Figure 4 (on the previous page) shows that holdings of foreign assets more than doubled as a share of GDP since the early 1990s. Portfolio internationalization also increased, but reached only one-and-a-half time the level it had in 1990, implying that growing domestic markets were responsible for a larger share of the growth in foreign holdings than the decline in home bias. The fastest-growing markets, in debt securities and equity, were also the markets becoming more internationalized during the period, perhaps adding to the perception that investors shifted a large proportion of their portfolios abroad.

Figure 4.
Figure 4.

Industrial Countries: Internationalization of Assets and Liabilities, 1990–2003

(1990 = 100)

Citation: IMF Staff Country Reports 2005, 258; 10.5089/9781451839647.002.A004

Source: Fund staff calculations.

12. However, the United States appears to have particularly benefited from a worldwide decline in the home bias to finance rising liabilities. Figure 5 decomposes the changes in U.S. holdings of foreign assets and foreign holdings of U.S. assets. On the liabilities side, growth in U.S. markets would have caused foreign holdings to increase from 42 percent of GDP to 64 percent of GDP since 1990. The increased propensity of foreign investors to hold U.S. assets added another 31 percent of GDP to U.S. liabilities, with about half the increase in debt securities. By contrast, the internationalization of U.S. asset portfolios has increased less strongly. Growth in foreign markets would have caused U.S. holdings to increase from 37 percent of GDP to 56 percent of GDP, with a fall in the home bias of U.S. investors contributing an additional 13 percent of GDP, mainly in equity and FDI.

Figure 5.
Figure 5.

United States: Foreign Liabilities and Assets, 1990–2003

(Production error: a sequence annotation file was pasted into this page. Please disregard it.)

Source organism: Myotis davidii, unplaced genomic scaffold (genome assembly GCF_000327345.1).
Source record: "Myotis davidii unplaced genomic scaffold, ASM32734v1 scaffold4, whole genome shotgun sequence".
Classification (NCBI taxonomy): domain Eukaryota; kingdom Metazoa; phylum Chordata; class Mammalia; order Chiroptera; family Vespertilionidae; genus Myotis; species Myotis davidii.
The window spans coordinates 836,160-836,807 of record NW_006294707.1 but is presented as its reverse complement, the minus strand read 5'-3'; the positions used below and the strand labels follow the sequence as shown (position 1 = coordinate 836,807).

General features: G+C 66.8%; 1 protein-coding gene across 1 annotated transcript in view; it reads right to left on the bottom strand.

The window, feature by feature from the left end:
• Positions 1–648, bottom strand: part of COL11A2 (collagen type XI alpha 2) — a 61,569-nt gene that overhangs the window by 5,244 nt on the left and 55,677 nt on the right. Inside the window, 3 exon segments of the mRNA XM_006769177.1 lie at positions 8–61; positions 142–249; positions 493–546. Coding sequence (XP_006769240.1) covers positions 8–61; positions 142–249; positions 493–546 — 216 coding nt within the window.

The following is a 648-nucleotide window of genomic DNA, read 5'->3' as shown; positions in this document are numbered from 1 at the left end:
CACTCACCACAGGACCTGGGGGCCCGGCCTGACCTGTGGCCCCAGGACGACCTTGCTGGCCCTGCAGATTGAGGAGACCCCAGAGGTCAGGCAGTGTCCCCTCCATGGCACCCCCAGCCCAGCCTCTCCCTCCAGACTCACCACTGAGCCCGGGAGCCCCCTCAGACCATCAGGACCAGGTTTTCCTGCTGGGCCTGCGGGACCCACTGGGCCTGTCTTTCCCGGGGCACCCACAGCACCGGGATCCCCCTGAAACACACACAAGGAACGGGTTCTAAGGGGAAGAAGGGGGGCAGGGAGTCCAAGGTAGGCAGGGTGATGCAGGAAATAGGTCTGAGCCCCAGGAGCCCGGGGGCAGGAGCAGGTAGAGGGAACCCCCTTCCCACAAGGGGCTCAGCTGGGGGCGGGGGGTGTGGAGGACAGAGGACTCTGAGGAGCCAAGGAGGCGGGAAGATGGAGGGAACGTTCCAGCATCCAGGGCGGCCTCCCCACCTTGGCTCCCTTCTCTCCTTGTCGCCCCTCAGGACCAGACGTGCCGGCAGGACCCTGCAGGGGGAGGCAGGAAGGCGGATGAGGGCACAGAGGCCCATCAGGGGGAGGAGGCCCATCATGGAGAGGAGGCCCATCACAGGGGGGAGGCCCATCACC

(In percent of GDP)

Citation: IMF Staff Country Reports 2005, 258; 10.5089/9781451839647.002.A004

Sources: Bureau of Economic Analysis; and Fund staff calculations.

C. The U.S. International Investment Position

13. Global asset portfolios appear not to be significantly overweight in U.S. assets, relative to the United States’ benchmark share in an internationally diversified portfolio. The benchmark share is constructed taking into account the assets that investors in each country would maintain in domestic financial instruments. All other financial instruments are considered to be “diversifiable”, in that they would be owned by foreign investors in a world of complete geographic diversification. Given the degree of home bias shown in Figure 2, actual foreign portfolios are much smaller in size than “diversifiable” assets. Figure 6 examines whether, given this home bias, claims on the U.S. occupy a larger share of foreign portfolios than the benchmark the U.S. share of diversifiable assets is outstanding. By this metric, non-U.S. portfolios are underweight in U.S. equity/FDI and loans, and marketweight in U.S. debt securities. U.S. equity and FDI as a share of foreign portfolios peaked during the stock market boom in the late 1990s but has since fallen from slightly overweight to well underweight, while the portfolio share of U.S. loans increased steadily until falling back in the last two years. The share of foreign portfolios dedicated to U.S. debt securities peaked in 1997 and 2001 before declining more recently. These numbers give little indication that foreign absorption capacity of claims on the U.S. would be constrained in the near future.35